Thursday, November 13

Regardless

ON MY WAY to: the pair of them are sat in a doorway, drinking and passing their time on a busy south London street; rain, rough around the edges, is still hung in the air and no-one pays attention to them. On my way from: a copper is talking to her and she is laughing this big hyena laugh with all her teeth out but her friend is unconscious on the floor, his gut winking from beneath his t-shirt, and all the while she laughs down the south London street, through the traffic.
It is the second time we have met each other. He has a long face that is too big for his body, a light Australian accent, eyes that don’t blink a single time. A girl is also on site, dressed in unflattering PPE, luminous for the garb but distracted – so when she passes him, he starts to groan. ‘Oh,’ he groans—‘Oh, Oh!’ He is enchanted by her, I guess. Women are rare glimpses on building sites and are afforded the sort of spectacle only usually bestowed to celebrities. ‘I would stick my tongue right up her arse,’ he says.
Something like enchanted.
I laugh and cannot stop laughing. I picture his tongue going in and out of her arse – against my will! – and it flicking against the starfish of her darkened skin there; him grimly satisfied in achieving his simple aim.
‘Oh,’ he groans on—‘She’s so sexy! . . . To be fair, I’d just be happy following her around.’
Men often reveal things when you don’t wish them to, or when you’re not interested.
A potentially relaxing train journey up into Cambridgeshire is threatened by a colleague’s bottomless rant about the two-year-old disintegration of his marriage, embittered by the feckless insanities of his wife (one-sided, naturally), forced to return to her father, to plead, to communicate through solicitors and hurry the three daughters quickly out of the car, into the car, keep things sweet with them, and try to theorise in her complicated mind why he became bored of her and why things can’t sleep when you want them to.
‘You gonna get married?’
‘No.’
‘If y’bird brings it up, just tell her y’mate from work said no.’
‘Okay.’
How much rain has fallen that the Hertfordshire fields should flood? Peacefully he retrieves his laptop from a bag and works, leaving me to read and stare out of the window at the passengers who board and alight when we pull into a new station. Train songs. The most romantic form of transport, I think, and the wind prodding moss down the platforms.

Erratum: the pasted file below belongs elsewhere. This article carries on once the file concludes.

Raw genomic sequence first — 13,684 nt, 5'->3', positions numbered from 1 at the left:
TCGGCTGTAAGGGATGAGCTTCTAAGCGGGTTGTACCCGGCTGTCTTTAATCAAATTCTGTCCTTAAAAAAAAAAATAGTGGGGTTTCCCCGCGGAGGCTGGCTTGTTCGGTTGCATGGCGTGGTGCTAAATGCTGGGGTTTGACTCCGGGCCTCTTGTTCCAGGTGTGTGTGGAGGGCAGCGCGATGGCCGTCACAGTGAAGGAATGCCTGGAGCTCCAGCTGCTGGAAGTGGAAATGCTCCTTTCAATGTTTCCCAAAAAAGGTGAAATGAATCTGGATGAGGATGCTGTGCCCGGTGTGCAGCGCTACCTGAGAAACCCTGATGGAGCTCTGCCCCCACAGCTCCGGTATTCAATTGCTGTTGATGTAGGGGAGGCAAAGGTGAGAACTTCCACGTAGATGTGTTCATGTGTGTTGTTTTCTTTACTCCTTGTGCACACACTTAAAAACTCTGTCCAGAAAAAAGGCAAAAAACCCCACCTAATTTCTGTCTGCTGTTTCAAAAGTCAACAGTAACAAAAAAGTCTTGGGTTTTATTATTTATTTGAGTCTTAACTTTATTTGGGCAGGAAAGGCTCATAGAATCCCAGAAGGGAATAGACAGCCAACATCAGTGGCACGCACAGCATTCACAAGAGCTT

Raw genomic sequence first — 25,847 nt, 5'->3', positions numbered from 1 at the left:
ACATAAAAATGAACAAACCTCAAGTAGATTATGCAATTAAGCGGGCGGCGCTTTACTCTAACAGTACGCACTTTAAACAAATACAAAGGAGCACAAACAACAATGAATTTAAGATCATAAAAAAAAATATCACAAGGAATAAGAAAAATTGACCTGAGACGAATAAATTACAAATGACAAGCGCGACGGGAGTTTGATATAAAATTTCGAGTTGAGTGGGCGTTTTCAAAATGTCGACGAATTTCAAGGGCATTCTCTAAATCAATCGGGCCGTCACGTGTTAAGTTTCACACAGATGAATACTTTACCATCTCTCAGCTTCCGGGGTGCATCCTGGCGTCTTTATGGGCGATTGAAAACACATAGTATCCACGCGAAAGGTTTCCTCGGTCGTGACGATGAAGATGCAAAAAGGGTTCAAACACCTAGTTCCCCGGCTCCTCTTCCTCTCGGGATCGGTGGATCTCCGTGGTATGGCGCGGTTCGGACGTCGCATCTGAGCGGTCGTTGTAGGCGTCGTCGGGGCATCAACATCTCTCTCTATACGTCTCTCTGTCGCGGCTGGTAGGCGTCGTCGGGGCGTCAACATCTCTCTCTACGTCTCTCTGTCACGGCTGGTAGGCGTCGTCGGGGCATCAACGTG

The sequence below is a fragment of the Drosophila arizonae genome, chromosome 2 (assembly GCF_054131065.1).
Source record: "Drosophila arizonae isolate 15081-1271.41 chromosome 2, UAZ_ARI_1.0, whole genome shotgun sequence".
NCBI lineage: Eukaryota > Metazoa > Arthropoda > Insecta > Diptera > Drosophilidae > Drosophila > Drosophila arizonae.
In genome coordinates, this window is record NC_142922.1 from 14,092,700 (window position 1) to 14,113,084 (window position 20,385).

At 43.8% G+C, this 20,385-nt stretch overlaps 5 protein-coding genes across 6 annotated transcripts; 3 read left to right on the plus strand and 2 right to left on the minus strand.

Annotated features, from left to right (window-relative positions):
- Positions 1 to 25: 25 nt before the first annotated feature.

Bored by my lot and close to collapsing (a dizziness, hunger – maybe – but I cannot find my mind and, oh, where is it?) I stop into a café south of the river and get a cappuccino. It is delivered by a girl with a red heart with a thick black outline tattooed behind her left ear. I sip and read. While I sip and read I become paranoid that I am being watched, maybe even filmed, that there is a big conspiracy, that everyone within the café is in on it and that I must leave straight away. I choke on the clotted bits of foam and chocolate sprinkles at the bottom of the cup. I go out on the street, that is where I see: from: the copper talking to her, the big hyena laugh, and him passed out on the floor with his gut and the restful look of unconsciousness about his face.
‘He didn’t say hello to me.’
‘Your dad was in your office and he didn’t say hello to you?’
‘No.’
‘Does that upset you?’
‘Yeah, but I’m used to it now.’
He was in a meeting room and people kept saying that my dad was in a meeting room. I thought that I would see him at some point and I could tell him how mad work is – because that is all we can talk about most times – and I would even try to kiss him hello, though he wouldn’t like it, but I wouldn’t care at him not liking it. He’ll call me when he has finished in the meeting.
He didn’t call me—
‘Your dad’s gone
. . .
he looks nothing like you.’
I was in a pit. It was not an altogether unusual pit: meaningless nightmares, absence, longing, being a terrible son, being a terrible artist, missing my parents, anger, winter’s onset that cares not, sadness. The sides of the pit were a slug sliced down its belly and turned – grotesquely, everything spilling – inside-out. It was hard to crawl out of the pit. I am a terrible son to my mother. Frightfully slowly I feel her drifting away from me and I away from her; falling into a pool with my suit on, pickets that fill up with water, fabric that soaks it up. I think – ascending the lift from outside where it is cold and one is condemned for ever lighting up in public – that were it my mother in that meeting room, rather than wave my understated right hand, I would have burst in, fallen to my knees and wept for her forgiveness and for her to never love another as she loves my brother and I. I pictured myself doing just that, in front of a room full of professionals.
But I don’t; I write it all down, and it is almost as embarrassing.

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